Eric Goldhagen and I are leading a hands on preconference workshop (#W11) at Computers in Libraries. It's Sunday, April 11 1:30-4:30 (Thank dog they didn't schedule us for a morning session!) in Washington, DC.
Our original title which they truncated, not without cause, is "Drupal Kitchen: a Hands-on Workshop for Anything from Creating Blog Posts to Overwriting Theme Functions."
Here's the whole description:
When it comes to understanding technology, it is important to not only listen but also to actually touch and interact with the tools. Ridding people of the fear that if they touch it they might break it is an important part of empowering people to use technology. Drupal is a popular open source/free software content management system (CMS) that can be used to do everything from creating a simple informational site such as the Piscataway Public Library website to running a complex, customized site such as Radical Reference (a question-and-answer site where anyone can post a question and a team of librarians collaborates on providing authoritative answers) and can be integrated into many free and proprietary ILSs, as is being done by the Cleveland Public Library and the Darien Library.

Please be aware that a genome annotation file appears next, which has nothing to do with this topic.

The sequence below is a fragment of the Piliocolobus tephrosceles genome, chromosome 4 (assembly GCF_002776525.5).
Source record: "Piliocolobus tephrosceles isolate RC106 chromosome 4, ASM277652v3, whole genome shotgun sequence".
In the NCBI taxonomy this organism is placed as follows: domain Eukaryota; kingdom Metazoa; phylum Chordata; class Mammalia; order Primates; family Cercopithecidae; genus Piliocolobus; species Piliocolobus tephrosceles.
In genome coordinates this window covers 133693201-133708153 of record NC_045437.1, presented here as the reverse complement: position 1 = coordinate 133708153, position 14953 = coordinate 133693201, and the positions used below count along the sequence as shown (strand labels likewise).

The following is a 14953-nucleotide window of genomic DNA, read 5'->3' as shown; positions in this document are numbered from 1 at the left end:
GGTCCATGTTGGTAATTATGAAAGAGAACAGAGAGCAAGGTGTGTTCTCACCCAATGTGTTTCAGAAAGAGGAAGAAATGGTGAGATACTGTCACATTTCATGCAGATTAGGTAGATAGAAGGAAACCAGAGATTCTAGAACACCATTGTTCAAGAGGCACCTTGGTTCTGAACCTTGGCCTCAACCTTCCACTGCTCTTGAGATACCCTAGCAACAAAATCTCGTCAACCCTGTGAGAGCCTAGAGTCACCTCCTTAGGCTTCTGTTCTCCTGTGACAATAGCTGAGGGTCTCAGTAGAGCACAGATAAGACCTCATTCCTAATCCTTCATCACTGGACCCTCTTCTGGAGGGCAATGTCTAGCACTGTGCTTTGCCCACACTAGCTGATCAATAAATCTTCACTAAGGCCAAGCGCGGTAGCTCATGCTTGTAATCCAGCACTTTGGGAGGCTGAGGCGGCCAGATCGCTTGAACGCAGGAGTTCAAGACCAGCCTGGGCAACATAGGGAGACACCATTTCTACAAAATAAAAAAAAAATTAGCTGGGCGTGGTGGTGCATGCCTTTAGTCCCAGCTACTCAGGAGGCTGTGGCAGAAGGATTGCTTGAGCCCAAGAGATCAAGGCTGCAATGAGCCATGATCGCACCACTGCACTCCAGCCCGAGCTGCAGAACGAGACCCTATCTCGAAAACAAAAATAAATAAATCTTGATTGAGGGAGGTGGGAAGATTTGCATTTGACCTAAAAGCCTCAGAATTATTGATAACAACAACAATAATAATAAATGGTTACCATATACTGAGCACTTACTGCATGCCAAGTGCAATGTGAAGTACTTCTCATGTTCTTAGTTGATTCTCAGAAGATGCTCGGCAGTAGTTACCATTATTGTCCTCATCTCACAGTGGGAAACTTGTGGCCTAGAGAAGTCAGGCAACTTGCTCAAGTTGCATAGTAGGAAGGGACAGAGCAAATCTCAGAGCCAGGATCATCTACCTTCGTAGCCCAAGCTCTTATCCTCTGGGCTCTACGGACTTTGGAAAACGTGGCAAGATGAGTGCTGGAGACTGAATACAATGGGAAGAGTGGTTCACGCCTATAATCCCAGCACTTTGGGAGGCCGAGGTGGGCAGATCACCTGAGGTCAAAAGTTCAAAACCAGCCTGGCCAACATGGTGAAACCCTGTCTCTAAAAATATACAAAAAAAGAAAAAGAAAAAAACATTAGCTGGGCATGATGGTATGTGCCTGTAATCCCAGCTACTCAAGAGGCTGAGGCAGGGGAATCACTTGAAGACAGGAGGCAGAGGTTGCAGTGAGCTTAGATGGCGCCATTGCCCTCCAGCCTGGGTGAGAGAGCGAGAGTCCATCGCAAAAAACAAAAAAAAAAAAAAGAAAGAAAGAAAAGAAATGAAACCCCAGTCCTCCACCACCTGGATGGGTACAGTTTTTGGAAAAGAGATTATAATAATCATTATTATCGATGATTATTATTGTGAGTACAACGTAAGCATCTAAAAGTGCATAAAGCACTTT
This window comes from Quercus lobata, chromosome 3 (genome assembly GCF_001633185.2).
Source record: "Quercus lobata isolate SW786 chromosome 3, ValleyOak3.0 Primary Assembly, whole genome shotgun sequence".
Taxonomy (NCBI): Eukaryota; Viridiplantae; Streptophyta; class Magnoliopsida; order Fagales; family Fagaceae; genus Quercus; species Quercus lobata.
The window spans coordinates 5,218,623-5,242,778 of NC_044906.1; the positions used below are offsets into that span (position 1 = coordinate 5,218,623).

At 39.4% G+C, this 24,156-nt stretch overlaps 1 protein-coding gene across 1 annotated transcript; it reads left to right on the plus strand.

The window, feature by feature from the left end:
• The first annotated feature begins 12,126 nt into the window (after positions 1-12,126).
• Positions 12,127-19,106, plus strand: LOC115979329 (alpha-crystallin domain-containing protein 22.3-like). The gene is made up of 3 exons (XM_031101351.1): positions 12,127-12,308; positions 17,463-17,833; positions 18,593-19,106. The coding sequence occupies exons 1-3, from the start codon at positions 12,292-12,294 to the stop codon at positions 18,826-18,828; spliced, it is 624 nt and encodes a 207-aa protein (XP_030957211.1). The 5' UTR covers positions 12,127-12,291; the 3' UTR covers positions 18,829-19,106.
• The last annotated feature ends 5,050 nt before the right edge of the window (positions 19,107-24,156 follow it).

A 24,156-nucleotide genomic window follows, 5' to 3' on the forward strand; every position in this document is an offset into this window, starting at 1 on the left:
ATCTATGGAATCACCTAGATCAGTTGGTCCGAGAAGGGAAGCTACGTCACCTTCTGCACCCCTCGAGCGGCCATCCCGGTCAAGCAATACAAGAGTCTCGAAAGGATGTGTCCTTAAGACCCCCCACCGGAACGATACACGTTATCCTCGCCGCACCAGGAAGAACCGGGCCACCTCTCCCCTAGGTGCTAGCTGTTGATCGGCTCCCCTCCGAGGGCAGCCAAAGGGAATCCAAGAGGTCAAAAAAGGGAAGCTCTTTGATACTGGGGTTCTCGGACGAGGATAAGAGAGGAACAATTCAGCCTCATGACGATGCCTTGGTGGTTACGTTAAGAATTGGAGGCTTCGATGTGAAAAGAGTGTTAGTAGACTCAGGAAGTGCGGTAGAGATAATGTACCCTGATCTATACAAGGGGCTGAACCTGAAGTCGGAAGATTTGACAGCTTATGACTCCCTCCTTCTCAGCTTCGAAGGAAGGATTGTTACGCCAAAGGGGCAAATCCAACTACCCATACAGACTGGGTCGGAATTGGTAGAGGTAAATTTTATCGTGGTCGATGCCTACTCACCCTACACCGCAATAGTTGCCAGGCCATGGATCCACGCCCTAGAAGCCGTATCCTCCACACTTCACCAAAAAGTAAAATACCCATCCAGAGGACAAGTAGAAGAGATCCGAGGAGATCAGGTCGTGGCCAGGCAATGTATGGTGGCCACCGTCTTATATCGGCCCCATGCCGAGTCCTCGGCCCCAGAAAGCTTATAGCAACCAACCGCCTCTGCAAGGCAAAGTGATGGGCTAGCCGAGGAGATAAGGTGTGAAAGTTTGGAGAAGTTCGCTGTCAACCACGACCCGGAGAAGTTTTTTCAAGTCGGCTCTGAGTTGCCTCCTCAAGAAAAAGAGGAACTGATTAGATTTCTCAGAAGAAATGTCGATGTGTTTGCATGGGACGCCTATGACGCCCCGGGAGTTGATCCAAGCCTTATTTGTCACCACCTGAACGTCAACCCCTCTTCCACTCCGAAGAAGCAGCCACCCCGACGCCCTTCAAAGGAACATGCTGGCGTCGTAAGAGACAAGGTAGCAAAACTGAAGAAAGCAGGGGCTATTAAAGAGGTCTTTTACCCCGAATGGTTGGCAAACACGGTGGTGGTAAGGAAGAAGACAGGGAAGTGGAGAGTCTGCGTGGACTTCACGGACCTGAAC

In this workshop, attendees create accounts and content on a Drupal site, get help with particular problems, or collaborate on a specific project. Participants have the option of working on their own Drupal project or on the Radical Reference site, which accommodates a large number of user accounts and has an active to-do list. Come, bring your laptop, and try out Drupal in a safe learning environment.
A potential attendee on the beginner side asked me what to do to prepare for the workshop. I unhelpfully said I didn't know, but did she suggest she check out Karen Coombs's Drupal Done Right article in Library Journal. Let me know if you have any other ideas, for people anywhere on the spectrum of totally new to Drupalers to theme tweakers.